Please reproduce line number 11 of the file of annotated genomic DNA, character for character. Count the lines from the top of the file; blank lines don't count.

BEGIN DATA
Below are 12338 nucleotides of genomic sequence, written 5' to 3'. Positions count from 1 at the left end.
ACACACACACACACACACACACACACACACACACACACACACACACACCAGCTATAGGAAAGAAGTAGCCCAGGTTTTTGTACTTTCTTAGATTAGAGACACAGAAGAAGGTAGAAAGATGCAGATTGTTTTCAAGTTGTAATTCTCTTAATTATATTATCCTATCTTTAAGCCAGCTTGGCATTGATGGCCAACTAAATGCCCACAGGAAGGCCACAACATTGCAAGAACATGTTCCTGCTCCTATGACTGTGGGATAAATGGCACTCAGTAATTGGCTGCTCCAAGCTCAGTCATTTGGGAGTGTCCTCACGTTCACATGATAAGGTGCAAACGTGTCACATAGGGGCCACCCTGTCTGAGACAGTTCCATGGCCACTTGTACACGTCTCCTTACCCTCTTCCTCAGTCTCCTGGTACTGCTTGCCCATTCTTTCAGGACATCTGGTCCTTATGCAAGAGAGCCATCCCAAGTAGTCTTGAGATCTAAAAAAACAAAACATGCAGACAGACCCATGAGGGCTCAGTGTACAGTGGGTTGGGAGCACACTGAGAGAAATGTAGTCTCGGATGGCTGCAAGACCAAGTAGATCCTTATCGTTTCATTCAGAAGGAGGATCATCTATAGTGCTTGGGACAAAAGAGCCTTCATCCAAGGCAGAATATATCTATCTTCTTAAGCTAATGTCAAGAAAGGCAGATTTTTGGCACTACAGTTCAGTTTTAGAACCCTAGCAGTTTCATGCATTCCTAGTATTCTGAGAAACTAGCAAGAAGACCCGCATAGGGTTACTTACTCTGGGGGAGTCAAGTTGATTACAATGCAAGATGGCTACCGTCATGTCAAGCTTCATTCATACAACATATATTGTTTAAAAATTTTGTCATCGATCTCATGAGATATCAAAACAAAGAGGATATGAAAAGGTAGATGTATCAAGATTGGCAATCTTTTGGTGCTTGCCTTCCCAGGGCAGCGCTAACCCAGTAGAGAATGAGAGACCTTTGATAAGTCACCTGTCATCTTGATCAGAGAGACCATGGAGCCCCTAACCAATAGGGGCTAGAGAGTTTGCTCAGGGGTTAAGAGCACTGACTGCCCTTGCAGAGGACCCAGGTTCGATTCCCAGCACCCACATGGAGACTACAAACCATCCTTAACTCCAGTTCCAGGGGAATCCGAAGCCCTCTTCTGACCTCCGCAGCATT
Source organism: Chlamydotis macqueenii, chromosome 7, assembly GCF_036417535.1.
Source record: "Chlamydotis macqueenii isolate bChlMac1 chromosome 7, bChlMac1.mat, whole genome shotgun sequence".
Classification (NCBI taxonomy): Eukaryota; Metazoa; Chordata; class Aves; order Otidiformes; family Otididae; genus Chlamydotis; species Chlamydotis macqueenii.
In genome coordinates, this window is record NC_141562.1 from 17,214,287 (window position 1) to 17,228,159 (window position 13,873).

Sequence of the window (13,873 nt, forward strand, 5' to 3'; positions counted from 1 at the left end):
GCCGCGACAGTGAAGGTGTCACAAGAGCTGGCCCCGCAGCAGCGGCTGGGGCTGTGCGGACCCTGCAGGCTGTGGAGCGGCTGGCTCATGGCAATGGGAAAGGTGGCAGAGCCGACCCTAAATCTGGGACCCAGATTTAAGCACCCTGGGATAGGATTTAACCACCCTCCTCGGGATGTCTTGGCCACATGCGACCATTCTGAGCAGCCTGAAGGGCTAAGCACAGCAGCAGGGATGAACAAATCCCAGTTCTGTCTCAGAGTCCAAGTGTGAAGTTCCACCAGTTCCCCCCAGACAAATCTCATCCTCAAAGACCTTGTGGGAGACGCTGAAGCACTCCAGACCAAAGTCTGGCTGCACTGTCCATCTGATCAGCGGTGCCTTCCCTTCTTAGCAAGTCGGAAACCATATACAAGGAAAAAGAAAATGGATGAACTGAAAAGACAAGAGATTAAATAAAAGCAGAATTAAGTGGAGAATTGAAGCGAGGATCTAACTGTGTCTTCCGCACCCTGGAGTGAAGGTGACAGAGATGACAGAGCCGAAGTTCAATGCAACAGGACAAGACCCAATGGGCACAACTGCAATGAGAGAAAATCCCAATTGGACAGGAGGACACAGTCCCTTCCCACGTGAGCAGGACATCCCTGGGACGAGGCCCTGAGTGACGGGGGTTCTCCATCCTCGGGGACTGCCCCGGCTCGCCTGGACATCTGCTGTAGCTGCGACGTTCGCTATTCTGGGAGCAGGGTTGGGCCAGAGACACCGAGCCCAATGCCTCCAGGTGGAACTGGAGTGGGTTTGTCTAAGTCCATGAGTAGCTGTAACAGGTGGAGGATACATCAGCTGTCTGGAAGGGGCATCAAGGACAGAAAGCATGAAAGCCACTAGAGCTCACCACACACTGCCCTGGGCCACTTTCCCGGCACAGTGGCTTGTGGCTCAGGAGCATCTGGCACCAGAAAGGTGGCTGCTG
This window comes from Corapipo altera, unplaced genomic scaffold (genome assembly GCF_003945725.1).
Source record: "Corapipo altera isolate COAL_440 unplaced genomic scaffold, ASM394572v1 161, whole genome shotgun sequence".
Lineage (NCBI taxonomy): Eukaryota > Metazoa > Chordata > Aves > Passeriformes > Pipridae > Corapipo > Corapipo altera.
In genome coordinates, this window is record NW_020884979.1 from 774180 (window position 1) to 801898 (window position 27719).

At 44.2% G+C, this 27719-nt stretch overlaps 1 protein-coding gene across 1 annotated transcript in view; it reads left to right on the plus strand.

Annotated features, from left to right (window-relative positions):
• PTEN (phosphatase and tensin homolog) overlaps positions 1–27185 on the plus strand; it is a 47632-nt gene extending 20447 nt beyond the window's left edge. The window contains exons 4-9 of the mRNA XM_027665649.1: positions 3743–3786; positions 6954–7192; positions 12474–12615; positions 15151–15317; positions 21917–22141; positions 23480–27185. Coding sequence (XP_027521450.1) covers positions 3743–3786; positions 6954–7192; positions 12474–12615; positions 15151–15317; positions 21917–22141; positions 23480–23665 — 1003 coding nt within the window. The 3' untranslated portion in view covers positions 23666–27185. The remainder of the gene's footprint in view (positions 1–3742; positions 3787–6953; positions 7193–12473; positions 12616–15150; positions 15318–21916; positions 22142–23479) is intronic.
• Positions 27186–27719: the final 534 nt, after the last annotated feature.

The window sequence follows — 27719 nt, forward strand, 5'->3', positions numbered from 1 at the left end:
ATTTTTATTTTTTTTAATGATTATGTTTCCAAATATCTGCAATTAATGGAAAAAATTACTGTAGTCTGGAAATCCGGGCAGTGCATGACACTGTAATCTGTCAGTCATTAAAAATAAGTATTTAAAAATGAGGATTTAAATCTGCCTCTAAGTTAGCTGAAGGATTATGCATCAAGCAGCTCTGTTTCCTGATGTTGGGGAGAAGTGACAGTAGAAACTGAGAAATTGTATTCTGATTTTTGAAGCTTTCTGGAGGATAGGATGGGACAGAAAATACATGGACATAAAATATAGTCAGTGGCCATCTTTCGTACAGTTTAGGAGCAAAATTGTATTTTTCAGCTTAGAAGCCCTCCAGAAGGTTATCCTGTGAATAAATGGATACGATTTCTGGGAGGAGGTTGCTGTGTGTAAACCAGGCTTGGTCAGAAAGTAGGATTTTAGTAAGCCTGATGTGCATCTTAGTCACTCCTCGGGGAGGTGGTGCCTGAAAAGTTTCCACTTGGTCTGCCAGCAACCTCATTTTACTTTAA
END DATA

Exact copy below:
Lineage (NCBI taxonomy): Eukaryota > Metazoa > Chordata > Aves > Passeriformes > Pipridae > Corapipo > Corapipo altera.